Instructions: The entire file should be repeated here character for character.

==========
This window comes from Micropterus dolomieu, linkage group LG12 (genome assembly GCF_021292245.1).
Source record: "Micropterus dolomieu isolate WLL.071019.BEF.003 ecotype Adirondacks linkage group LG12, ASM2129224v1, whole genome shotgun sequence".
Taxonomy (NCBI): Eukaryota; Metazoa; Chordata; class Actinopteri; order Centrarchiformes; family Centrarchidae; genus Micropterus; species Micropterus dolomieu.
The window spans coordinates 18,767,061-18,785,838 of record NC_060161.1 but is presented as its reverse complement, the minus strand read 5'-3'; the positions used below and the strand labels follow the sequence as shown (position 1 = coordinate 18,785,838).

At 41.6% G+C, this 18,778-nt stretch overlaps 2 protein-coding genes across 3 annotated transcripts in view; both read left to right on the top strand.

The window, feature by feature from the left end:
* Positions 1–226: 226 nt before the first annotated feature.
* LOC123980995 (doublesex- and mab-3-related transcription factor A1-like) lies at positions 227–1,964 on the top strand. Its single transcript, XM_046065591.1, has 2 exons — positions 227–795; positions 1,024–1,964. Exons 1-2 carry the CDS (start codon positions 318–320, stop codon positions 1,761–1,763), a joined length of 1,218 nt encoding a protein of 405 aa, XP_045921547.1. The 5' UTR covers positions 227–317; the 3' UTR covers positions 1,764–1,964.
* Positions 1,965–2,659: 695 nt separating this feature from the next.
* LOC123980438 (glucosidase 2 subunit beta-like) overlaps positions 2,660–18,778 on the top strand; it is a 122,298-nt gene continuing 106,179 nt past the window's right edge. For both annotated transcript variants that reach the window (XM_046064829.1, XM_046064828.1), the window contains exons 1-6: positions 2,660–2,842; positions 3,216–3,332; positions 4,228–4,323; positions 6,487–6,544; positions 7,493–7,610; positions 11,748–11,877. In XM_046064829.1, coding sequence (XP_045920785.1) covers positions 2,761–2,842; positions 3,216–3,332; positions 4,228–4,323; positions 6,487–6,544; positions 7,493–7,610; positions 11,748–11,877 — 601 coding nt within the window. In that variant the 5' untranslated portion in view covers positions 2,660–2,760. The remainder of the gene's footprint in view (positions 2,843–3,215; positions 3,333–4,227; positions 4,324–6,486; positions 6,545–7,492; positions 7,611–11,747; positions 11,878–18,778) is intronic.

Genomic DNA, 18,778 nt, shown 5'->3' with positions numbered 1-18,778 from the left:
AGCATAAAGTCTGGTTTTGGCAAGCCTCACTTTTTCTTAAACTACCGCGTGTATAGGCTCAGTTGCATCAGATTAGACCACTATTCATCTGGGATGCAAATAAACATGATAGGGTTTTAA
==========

This window comes from Micropterus dolomieu, linkage group LG12 (genome assembly GCF_021292245.1).
Source record: "Micropterus dolomieu isolate WLL.071019.BEF.003 ecotype Adirondacks linkage group LG12, ASM2129224v1, whole genome shotgun sequence".
Taxonomy (NCBI): Eukaryota; Metazoa; Chordata; class Actinopteri; order Centrarchiformes; family Centrarchidae; genus Micropterus; species Micropterus dolomieu.
The window spans coordinates 18,767,061-18,785,838 of record NC_060161.1 but is presented as its reverse complement, the minus strand read 5'-3'; the positions used below and the strand labels follow the sequence as shown (position 1 = coordinate 18,785,838).

At 41.6% G+C, this 18,778-nt stretch overlaps 2 protein-coding genes across 3 annotated transcripts in view; both read left to right on the top strand.

The window, feature by feature from the left end:
* Positions 1–226: 226 nt before the first annotated feature.
* LOC123980995 (doublesex- and mab-3-related transcription factor A1-like) lies at positions 227–1,964 on the top strand. Its single transcript, XM_046065591.1, has 2 exons — positions 227–795; positions 1,024–1,964. Exons 1-2 carry the CDS (start codon positions 318–320, stop codon positions 1,761–1,763), a joined length of 1,218 nt encoding a protein of 405 aa, XP_045921547.1. The 5' UTR covers positions 227–317; the 3' UTR covers positions 1,764–1,964.
* Positions 1,965–2,659: 695 nt separating this feature from the next.
* LOC123980438 (glucosidase 2 subunit beta-like) overlaps positions 2,660–18,778 on the top strand; it is a 122,298-nt gene continuing 106,179 nt past the window's right edge. For both annotated transcript variants that reach the window (XM_046064829.1, XM_046064828.1), the window contains exons 1-6: positions 2,660–2,842; positions 3,216–3,332; positions 4,228–4,323; positions 6,487–6,544; positions 7,493–7,610; positions 11,748–11,877. In XM_046064829.1, coding sequence (XP_045920785.1) covers positions 2,761–2,842; positions 3,216–3,332; positions 4,228–4,323; positions 6,487–6,544; positions 7,493–7,610; positions 11,748–11,877 — 601 coding nt within the window. In that variant the 5' untranslated portion in view covers positions 2,660–2,760. The remainder of the gene's footprint in view (positions 2,843–3,215; positions 3,333–4,227; positions 4,324–6,486; positions 6,545–7,492; positions 7,611–11,747; positions 11,878–18,778) is intronic.

Genomic DNA, 18,778 nt, shown 5'->3' with positions numbered 1-18,778 from the left:
AGCATAAAGTCTGGTTTTGGCAAGCCTCACTTTTTCTTAAACTACCGCGTGTATAGGCTCAGTTGCATCAGATTAGACCACTATTCATCTGGGATGCAAATAAACATGATAGGGTTTTAA